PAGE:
Biodegradable Polymers Study on the enzymatic polymerization of polyesters and polyamides, which is a challenging low temperature and environmentally friendly process. Accordingly, the reaction of the desired monomers in the presence of the proper enzyme results in prepolymers, which are further post-polymerized in the solid state (SSP). Regarding biodegradable polymers, commercial grades (PLA, PBS) are chemically modified with proper additives via melt compounding so as to decelerate their hydrolysis and render them viable materials for long-term durable applications.

Waste Management and Recycling of Plastics. Recycling and Migration

Recycling of Composite Materials Research on the “Re-melting/Re-stabilization Technique”, “Reactive Extrusion” and the “Dissolution/Reprecipitation Route”. In the first technique, the incorporation of processing, thermal and light stabilizers in the post-consumed polymer comprises an effective method to minimize the decomposition effects during the reprocessing stage and reuse, while in the second one the incorporation of appropriate chain extenders permits enhancement of molecular weight, in cases where this is a prerequisite for following reprocessing. On the other hand, the dissolution/reprecipitation technique, involves the separation of a specific polymer from a waste stream via selective dissolution with an appropriate solvent. Subsequently, the dissolved polymer is recovered by adding a non-solvent (reprecipitation) or by cooling or even by evaporation of the solvent.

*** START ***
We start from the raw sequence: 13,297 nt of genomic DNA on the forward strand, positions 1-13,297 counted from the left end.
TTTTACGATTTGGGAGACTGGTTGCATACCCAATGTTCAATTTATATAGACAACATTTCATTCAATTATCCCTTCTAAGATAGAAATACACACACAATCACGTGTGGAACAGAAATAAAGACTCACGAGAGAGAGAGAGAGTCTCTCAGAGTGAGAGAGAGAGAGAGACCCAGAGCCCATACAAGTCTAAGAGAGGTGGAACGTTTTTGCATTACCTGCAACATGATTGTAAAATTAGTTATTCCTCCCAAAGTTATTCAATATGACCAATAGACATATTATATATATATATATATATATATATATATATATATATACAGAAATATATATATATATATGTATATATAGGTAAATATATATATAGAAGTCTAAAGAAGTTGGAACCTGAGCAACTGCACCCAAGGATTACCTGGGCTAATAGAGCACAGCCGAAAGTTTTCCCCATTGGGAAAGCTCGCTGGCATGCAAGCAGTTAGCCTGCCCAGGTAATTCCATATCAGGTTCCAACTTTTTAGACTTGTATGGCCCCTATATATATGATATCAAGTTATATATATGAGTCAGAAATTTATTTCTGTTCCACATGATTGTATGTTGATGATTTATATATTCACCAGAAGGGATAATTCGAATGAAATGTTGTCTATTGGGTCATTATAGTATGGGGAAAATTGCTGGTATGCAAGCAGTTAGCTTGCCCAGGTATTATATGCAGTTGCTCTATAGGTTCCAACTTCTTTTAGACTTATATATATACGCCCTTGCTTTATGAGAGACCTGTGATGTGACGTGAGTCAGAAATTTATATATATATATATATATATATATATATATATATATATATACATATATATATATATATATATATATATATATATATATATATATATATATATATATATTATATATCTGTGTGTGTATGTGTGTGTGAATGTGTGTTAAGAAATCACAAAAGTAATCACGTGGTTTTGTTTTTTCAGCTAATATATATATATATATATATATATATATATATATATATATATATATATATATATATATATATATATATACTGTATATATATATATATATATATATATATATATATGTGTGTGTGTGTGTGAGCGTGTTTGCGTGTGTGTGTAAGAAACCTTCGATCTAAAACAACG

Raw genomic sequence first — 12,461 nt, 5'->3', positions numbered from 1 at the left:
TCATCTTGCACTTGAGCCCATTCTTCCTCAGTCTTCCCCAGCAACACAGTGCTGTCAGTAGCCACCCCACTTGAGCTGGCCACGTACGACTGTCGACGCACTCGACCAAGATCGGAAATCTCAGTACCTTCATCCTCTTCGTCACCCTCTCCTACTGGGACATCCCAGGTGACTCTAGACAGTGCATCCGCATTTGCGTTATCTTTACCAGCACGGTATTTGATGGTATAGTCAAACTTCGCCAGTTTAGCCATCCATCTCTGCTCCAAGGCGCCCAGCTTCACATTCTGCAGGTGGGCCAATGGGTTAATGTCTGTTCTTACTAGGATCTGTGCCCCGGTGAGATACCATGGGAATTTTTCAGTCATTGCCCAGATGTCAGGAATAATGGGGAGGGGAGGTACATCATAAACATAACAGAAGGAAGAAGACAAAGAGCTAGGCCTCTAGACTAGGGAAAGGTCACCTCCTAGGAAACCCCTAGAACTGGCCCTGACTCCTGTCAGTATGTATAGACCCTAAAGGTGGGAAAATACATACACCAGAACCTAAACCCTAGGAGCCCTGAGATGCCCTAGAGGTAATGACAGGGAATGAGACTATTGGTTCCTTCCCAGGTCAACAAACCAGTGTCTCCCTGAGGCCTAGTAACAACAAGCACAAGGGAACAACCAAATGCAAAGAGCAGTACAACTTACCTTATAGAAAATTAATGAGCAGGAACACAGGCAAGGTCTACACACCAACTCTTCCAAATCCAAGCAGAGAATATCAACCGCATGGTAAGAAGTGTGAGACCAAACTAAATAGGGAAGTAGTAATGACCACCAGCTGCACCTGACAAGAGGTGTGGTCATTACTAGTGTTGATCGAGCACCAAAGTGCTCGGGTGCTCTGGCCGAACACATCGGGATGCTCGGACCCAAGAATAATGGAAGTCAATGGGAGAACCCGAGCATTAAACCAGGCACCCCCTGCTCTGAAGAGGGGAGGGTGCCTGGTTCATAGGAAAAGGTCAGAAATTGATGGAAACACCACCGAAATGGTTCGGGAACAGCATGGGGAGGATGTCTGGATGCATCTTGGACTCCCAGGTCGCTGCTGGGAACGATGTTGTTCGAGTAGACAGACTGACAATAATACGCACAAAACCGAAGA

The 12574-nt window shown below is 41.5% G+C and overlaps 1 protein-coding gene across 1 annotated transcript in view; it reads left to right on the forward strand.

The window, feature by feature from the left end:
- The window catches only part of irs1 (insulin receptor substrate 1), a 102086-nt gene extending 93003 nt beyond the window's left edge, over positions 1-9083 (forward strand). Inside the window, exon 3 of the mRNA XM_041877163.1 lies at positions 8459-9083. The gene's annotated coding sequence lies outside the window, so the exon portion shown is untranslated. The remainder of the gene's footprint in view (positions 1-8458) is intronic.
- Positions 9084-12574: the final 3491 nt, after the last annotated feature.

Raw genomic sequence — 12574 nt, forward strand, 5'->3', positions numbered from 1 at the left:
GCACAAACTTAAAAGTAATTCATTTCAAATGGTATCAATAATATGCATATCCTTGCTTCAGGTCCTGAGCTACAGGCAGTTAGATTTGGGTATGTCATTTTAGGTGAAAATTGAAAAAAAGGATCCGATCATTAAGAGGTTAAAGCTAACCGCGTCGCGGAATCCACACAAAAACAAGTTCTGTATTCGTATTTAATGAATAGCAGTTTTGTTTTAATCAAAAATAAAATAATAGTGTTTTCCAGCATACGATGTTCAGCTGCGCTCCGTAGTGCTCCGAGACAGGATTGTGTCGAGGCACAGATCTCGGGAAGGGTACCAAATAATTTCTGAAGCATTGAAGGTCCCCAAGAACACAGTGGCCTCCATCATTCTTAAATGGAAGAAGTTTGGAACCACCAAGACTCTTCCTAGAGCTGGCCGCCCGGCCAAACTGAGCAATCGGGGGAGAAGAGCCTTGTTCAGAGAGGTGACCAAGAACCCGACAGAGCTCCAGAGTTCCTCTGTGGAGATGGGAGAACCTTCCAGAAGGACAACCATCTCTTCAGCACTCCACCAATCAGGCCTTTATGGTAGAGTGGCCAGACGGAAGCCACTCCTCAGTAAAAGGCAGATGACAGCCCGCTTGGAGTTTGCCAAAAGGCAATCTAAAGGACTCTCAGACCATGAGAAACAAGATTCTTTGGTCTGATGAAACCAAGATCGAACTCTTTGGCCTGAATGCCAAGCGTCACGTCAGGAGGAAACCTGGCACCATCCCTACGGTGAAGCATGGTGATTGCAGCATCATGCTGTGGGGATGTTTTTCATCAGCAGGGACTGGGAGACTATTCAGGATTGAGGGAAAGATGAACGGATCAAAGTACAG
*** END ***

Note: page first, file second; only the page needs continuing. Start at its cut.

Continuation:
The pertinent technique results in recyclates exhibiting similar properties with the virgin material (minimum degradation).

Most of the achievements of NTUA LPT Group have been implemented in collaboration with prestigious Industrial Research Centers and Universities in Europe and USA, such as Royal DSM N.V, CIBA Spezialitätenchemie Lampertheim GmbH (now owned by BASF), Fraunhofer LBF and E.I. du Pont de Nemours & Company. Our results have been published in refereed International Scientific Journals, disclosed in International Patents and presented in International Scientific Symposia. LPT Group has been funded via numerous National and International Scientific Research Projects.

Role in the project

NTUA LPT leads WP5 and participates in WP1 (tasks 1.1, 1.4, 1.6), WP2 (tasks 2.1, 2.3) and WP4 (task 4.4). NTUA LPT group has a pronounced expertise in recycling and/or reprocessing polymers through four techniques, i.e. re-melting/re-stabilization, reactive extrusion, dissolution/reprecipitation and solid-state polymerization (SSP).

Within the project, LPT will initially (WP1&WP2) assist in the characterization of the raw PVB grades, indicatively molecular weight, thermal properties, melt flow rate (MFR) and mechanical properties (tensile and/or impact). Furthermore, (in WP5) whenever the received PVB quality is not maintained at benchmark levels, LPT will undertake the critical role to restore key properties of the recyclates through re-melting/restabilization and/or reactive extrusion techniques. This process will result in different formats of Recycled PVB, depending on the degradation status of the raw material and the applied additive system. Here it should be mentioned that LPT has been collaborating for more than 15 years with CIBA Spezialitätenchemie Lampertheim GmbH (currently BASF GmbH) on establishing critical protocols on the so-called Remelting/Restabilization Technology.